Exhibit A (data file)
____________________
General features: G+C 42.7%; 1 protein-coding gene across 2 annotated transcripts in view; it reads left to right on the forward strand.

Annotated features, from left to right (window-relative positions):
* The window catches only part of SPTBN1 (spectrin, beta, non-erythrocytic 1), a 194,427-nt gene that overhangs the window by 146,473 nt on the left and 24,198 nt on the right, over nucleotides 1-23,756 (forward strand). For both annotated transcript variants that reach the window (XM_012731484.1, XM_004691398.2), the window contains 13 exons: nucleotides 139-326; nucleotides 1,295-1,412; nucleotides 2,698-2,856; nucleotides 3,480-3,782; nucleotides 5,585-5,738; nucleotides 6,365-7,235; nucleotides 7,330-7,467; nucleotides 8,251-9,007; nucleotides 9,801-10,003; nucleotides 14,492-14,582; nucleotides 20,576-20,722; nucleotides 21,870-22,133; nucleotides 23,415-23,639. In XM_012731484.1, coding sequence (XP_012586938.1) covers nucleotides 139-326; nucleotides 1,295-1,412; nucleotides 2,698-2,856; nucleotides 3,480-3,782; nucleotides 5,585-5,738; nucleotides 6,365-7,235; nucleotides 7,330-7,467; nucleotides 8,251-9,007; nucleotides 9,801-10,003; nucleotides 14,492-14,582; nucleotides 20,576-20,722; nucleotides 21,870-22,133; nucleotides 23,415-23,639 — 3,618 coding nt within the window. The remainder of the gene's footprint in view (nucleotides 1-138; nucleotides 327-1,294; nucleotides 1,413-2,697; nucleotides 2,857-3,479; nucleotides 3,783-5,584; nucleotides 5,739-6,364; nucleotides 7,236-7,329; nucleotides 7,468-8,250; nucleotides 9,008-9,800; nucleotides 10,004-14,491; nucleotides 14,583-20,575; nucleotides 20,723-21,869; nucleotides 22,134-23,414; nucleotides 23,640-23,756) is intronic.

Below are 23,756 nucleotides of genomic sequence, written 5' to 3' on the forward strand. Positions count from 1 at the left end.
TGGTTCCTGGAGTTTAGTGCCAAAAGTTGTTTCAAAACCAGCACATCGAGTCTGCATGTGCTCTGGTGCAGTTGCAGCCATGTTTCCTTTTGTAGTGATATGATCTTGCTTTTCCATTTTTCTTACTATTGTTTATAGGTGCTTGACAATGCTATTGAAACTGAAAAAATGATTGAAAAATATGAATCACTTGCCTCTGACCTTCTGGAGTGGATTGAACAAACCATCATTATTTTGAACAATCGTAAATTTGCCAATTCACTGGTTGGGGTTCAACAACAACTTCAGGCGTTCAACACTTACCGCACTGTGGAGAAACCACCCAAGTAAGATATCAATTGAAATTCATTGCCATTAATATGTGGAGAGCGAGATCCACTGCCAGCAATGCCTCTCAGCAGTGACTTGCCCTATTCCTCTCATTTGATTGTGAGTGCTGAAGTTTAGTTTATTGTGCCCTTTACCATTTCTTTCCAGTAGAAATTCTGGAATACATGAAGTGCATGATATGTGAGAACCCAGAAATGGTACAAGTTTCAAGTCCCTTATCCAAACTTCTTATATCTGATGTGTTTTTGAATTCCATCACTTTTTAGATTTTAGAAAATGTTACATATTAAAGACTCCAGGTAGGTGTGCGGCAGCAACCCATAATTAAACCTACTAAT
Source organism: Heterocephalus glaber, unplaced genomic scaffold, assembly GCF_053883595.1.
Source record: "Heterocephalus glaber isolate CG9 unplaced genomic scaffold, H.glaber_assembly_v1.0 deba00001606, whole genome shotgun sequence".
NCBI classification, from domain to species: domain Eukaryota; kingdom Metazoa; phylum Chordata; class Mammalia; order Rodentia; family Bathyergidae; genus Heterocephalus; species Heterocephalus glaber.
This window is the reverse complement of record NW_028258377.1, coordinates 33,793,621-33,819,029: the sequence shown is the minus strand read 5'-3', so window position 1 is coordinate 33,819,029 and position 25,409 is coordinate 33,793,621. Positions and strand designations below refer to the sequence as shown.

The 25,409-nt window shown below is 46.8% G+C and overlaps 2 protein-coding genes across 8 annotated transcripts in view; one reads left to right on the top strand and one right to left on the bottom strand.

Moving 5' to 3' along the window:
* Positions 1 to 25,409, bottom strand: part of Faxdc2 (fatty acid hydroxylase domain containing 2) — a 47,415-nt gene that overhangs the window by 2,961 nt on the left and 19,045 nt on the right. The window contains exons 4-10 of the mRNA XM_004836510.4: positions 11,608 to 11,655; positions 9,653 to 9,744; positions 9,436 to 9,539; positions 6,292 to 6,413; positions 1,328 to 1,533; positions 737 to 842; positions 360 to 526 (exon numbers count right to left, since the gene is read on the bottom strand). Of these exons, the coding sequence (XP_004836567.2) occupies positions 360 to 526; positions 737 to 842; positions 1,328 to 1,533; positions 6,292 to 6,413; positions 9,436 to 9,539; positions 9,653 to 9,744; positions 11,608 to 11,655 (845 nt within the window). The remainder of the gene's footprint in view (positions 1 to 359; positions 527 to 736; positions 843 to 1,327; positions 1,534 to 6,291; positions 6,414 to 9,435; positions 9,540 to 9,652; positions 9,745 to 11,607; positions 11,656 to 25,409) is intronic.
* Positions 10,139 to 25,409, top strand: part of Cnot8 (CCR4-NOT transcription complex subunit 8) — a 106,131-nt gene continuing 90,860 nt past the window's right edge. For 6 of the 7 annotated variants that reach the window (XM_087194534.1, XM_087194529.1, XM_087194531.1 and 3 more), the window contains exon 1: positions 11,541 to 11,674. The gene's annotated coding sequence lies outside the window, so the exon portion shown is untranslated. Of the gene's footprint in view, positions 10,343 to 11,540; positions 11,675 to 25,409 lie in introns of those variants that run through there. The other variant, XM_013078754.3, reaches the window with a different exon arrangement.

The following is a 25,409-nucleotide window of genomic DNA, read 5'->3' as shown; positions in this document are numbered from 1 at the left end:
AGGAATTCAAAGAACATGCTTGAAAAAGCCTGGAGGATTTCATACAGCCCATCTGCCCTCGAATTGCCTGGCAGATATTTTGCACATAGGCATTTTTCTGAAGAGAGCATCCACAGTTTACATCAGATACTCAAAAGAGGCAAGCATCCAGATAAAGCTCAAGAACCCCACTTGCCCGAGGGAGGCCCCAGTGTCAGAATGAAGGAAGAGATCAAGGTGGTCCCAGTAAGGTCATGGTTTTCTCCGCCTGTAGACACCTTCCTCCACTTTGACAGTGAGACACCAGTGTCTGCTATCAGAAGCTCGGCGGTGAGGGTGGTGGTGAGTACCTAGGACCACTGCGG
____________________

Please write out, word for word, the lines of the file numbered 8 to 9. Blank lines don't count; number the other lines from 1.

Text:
NCBI classification, from domain to species: domain Eukaryota; kingdom Metazoa; phylum Chordata; class Mammalia; order Rodentia; family Bathyergidae; genus Heterocephalus; species Heterocephalus glaber.
This window is the reverse complement of record NW_028258377.1, coordinates 33,793,621-33,819,029: the sequence shown is the minus strand read 5'-3', so window position 1 is coordinate 33,819,029 and position 25,409 is coordinate 33,793,621. Positions and strand designations below refer to the sequence as shown.